"A NEW APPROACH TO GAY LITERATURE – DRUGS, BATTLE, SPIRITUALITY, LOVE AND LUST"
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Life isn’t always as it seems” – no truer quotation could summarise the leading character of Lee Collins' novel, ‘Sun, Sea and a Contemporary Art Gallery’. A strong character who builds a successful life in 1980's London, Berkeley Riley hides his sexuality, his true passions and his drug addiction from those who matter to him. Meeting Roberto, a Tenerife-based Italian, in a bar one night changes Berkeley’s life forever. Lust leads to action as Berkeley leaves to start a fresh life in Tenerife, believing that the power of attraction will be all he needs to support him. However, when the relationship fails, Berkeley has no choice but to start afresh in Spain.
Merging comedy and pain, love and fear, and deception with chronic vulnerability, ‘Sun, Sea and a Contemporary Art Gallery’ passionately explores the realities of life in a way that all readers can relate to and in a manner that engenders empathy and sensibility with the principle character.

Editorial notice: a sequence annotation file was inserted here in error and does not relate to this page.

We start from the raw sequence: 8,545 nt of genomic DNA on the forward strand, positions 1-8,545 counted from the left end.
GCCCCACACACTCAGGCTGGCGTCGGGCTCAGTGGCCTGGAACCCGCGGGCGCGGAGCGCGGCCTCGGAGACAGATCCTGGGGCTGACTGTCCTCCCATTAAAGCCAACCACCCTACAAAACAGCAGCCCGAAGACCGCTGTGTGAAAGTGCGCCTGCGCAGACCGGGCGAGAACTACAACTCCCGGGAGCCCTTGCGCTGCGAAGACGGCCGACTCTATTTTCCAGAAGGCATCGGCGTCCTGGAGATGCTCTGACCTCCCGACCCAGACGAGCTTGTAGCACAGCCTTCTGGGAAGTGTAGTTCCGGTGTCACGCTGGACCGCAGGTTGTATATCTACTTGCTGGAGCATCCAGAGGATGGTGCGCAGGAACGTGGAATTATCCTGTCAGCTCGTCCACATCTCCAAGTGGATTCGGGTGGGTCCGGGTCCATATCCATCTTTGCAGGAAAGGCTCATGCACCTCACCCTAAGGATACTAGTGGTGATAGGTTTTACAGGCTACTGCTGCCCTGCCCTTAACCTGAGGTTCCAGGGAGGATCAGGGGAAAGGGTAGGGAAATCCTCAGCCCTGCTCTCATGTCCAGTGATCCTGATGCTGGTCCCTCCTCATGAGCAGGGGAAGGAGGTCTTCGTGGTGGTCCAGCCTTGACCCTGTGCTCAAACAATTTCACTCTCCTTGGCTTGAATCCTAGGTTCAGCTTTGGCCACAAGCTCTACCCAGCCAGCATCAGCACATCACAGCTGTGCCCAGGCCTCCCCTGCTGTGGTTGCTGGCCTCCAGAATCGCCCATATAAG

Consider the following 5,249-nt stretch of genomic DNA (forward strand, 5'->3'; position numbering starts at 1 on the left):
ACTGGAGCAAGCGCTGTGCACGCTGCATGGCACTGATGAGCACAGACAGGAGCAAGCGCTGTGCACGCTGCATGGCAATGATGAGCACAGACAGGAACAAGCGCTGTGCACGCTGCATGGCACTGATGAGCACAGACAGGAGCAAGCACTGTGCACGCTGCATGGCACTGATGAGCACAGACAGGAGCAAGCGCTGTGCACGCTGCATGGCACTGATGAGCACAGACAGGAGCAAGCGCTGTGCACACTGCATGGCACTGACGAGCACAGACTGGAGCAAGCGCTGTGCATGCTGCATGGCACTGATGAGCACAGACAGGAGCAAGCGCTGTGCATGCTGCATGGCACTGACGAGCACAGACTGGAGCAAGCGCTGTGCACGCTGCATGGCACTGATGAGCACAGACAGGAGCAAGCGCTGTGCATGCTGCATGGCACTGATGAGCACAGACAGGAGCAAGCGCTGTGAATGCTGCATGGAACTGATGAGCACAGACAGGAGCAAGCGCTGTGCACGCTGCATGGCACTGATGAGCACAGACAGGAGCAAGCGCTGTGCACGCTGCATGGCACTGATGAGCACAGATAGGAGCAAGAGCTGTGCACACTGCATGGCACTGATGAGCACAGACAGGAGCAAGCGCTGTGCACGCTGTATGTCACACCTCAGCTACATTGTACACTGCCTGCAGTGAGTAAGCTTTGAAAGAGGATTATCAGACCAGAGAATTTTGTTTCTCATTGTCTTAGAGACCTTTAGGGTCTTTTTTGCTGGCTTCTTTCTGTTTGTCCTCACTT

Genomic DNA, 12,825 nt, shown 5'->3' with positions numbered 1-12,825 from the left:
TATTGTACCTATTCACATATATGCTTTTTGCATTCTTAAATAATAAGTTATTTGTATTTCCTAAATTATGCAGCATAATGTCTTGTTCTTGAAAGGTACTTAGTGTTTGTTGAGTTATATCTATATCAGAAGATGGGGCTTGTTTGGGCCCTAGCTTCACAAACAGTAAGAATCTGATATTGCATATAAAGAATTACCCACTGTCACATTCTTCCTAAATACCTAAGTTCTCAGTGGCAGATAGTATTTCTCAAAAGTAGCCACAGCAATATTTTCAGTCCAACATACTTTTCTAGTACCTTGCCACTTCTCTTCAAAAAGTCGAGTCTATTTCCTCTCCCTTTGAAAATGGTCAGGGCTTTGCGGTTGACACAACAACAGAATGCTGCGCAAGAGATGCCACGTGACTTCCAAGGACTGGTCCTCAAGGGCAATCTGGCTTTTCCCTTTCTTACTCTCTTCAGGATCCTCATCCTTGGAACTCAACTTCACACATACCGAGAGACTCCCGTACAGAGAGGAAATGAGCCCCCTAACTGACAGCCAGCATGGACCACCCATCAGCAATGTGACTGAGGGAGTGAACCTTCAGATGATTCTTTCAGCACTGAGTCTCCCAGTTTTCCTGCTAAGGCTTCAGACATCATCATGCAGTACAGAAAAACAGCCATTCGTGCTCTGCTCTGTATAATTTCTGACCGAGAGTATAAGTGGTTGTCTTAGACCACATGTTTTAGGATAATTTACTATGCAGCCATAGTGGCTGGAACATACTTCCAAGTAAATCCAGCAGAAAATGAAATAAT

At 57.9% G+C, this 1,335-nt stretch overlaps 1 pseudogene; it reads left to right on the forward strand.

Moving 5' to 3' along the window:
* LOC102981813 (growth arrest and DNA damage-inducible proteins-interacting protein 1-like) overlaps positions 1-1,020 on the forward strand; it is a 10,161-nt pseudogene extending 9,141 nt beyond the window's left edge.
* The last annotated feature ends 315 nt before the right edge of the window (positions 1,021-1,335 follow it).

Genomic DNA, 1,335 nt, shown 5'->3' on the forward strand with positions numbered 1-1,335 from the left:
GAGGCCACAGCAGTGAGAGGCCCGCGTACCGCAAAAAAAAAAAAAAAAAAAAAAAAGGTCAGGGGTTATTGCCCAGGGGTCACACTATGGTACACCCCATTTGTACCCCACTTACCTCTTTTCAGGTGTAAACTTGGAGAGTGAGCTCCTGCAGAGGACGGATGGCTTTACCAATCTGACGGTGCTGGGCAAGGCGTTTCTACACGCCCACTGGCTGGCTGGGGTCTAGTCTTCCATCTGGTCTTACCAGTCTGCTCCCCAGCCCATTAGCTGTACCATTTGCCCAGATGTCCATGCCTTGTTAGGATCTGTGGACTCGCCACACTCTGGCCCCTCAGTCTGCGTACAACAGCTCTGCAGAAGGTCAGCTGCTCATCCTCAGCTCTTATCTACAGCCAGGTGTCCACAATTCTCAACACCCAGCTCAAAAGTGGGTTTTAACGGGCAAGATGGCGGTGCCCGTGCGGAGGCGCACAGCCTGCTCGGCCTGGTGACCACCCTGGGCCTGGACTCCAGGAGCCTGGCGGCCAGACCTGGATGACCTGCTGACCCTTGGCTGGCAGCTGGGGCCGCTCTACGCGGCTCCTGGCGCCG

Extracts from the book:
“Berkeley pictured Ali lying in a bunker somewhere, wincing at the noise of bombs and shotguns, huddled up in a ball praying that somebody would put an end to the massacre. Seeing villages where he had once played as a child being burnt to the ground with the hit of a single bomb. Houses crashing down around him. The screaming of men who had been wounded by gun blast.”
“Berkeley felt a little flustered by the fact that she obviously knew something about art. He was hesitant to engage in conversation with her, but in the few words she had said to him, he detected a slight accent. In trying to move away from the subject of art, he thought he would detract her by finding out where her accent was from.” “Roberto’s face flashed before his eyes and Berkeley was reminded that angels can also be the devil in disguise.”
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